More Latinos than ever are going to college, but as a group they continue to struggle to get a college degree.
Those who are getting their diplomas this spring have much to celebrate, especially as the number of Latinos graduating from college is only slowly increasing, rising just 7 percentage points in two decades. In 1995, 9 percent of Latinos were making it to college graduation; by 2015, that number had only risen to 16 percent, according to The Condition of Education, a congressionally mandated report by the National Center for Education Statistics (NCES) that is provided to Congress each year. In comparison, about 41 percent of whites completed college.
It’s even tougher for first-generation Latino college students to make it to graduation, even to get through their first year in college.
“College is difficult, but the courses are not the most difficult part about being a first-generation college student,” said Brenda Contreras, a Latino and first-generation college student at Sacramento State University and member of Students for Education Reform.
“I wish I would have learned that college isn’t just showing up to class and doing the work. As a first-gen student of color, college has been a whole new world that I was not prepared for,” she said.
According to the first national survey of its kind conducted by Students for Education Reform (SFER), a national organization of college students fighting for educational justice, 72 percent of first-generation college students believe a college education is their “ticket to get out of poverty.”
Recognizing those challenges, one Los Angeles charter school network, PUC Schools, has developed a “Senior Send-Off” program, which was held last week for the third consecutive year. As part of this program, 350 senior students attended an event last Thursday at PUC Sylmar Education Complex, where they received information and other resources to help them stay in college for at least the first year, when they are most likely to drop out.
Concerns such as how to access health services and planning their academic coursework were discussed, as well as how to avoid the “summer melt” — when students who have committed to colleges and have completed their financial aid lose their motivation over the summer and don’t show up in the fall.
PUC Schools, which serves a 95 percent Latino student population, has a 60 percent first-year persistence rate, which is on par with the national average, but much higher than the average rate for Latino students, according to PUC, in part as a result of its program. LA Unified does not compile college-going data for its students.
“That first year at college, it was really tough and I totally credit this alumni program for helping me through the rough patches,” said Kevin Soto, who will enter his sophomore year at Cal State Northridge next fall and is a PUC Schools alumni.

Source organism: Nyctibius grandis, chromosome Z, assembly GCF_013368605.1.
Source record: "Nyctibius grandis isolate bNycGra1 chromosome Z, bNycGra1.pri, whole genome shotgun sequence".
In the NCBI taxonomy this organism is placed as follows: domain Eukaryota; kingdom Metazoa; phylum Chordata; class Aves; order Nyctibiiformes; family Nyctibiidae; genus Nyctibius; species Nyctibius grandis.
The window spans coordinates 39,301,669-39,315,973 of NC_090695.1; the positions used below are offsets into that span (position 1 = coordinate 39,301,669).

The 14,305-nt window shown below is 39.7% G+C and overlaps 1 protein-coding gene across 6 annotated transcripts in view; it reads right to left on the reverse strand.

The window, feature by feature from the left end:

“Knowing that the PUC community — school officials, former students, and those who graduated with me — was always there for me gave me strength and regularly reminded me that I had the ability to do well and thrive in college. I’m so happy now to pay it forward and help the latest PUC graduates find success as well,” Soto said.
“The first year of college is the most critical. If we can assist students through the first year, their likelihood of persisting significantly increases,” Vickie Morales, PUC’s alumni relations manager, said in an email statement. “We want to deter dropping out as the only option because students are unable to figure out how to self-advocate or to whom to address their concerns. Sometimes one simple call helps the student remain in college.”
The SFER survey also found that 36 percent of first-generation college students feel that high school did not prepare them for college. And most of them would have liked to learn other skills such as financial education, job interviews, how to build a resume, and stress management.
“Non-academic reasons like confusion regarding financial aid, next term’s registration process, holds, or other transitional factors — such as homesickness, culture shock, or family pressure — can be the main culprit as to why students drop out of college,” Morales said.
“These students have worked hard to overcome many challenges to get to college,” said Alexis Morin, executive director and co-founder of SFER. “Their perspective reminds us why it’s so critical to remove obstacles to opportunity and help more students from all backgrounds get to and through college.”
Author: Esmeralda Fabián Romero
Source publication: LA School Report